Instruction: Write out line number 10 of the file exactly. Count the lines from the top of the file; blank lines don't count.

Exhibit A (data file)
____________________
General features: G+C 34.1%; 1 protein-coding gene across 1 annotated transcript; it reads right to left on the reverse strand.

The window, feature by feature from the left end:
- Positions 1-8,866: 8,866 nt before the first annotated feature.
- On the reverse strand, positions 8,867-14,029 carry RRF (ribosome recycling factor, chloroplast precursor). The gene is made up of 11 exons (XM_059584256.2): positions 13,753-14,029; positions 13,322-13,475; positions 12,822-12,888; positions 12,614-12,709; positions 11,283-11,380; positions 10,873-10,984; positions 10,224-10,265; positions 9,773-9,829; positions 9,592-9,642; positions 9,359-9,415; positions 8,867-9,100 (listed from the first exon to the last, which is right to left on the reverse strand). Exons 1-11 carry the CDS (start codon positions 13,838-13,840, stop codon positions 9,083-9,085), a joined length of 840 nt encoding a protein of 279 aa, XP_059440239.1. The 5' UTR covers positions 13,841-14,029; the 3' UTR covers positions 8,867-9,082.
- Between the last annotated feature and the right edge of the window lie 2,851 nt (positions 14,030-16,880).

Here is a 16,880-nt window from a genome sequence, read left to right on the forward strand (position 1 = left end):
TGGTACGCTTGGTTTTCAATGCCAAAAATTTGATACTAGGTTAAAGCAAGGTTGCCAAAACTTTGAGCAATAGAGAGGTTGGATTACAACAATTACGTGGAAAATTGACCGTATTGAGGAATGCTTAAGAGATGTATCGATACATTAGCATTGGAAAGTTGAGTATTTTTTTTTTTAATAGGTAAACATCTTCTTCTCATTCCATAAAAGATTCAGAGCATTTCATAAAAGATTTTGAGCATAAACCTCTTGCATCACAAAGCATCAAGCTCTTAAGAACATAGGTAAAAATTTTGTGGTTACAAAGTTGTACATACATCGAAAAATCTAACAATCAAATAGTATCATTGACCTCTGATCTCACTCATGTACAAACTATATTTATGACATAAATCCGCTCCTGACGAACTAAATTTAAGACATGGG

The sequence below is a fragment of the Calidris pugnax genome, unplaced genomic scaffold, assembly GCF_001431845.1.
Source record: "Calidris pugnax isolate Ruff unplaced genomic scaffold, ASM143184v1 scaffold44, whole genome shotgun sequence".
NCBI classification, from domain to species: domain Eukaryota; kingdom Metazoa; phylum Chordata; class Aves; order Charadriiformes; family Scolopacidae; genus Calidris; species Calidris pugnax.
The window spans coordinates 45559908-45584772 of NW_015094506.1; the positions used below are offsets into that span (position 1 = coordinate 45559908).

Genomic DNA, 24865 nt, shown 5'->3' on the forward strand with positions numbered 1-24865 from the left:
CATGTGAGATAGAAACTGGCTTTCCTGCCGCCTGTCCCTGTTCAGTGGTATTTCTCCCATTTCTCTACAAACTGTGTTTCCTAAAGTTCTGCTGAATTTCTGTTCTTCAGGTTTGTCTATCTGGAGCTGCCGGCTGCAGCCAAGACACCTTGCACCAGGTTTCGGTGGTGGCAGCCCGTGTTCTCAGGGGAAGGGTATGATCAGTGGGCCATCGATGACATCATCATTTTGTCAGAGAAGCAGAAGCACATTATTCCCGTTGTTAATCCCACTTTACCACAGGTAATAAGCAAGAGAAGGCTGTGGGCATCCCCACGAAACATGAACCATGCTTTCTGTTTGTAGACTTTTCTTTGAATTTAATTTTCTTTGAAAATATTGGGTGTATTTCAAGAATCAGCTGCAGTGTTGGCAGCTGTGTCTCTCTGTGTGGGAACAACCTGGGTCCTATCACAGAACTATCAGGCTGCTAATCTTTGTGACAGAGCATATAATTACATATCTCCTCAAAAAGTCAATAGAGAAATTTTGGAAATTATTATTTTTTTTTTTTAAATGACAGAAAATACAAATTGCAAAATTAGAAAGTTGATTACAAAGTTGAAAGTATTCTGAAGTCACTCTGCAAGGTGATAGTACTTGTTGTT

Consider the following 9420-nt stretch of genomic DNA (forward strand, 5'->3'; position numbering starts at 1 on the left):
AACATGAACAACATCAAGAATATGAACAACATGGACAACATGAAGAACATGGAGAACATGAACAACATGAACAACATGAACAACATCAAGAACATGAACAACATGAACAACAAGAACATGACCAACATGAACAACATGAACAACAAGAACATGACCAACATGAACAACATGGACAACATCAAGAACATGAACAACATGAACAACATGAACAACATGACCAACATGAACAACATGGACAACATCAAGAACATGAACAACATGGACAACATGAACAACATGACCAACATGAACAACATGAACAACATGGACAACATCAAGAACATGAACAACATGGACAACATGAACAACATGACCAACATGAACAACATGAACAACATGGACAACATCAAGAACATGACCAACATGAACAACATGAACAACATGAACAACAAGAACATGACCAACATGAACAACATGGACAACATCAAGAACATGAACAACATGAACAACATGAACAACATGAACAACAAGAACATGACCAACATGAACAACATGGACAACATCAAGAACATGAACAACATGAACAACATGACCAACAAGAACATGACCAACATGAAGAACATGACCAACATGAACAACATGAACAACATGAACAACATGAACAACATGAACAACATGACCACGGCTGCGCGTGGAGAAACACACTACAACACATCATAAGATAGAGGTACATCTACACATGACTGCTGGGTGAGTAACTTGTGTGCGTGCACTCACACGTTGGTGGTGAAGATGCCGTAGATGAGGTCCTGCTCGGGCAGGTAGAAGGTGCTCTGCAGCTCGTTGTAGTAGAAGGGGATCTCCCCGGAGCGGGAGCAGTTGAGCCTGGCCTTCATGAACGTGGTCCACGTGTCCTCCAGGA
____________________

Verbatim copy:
NCBI classification, from domain to species: domain Eukaryota; kingdom Metazoa; phylum Chordata; class Aves; order Charadriiformes; family Scolopacidae; genus Calidris; species Calidris pugnax.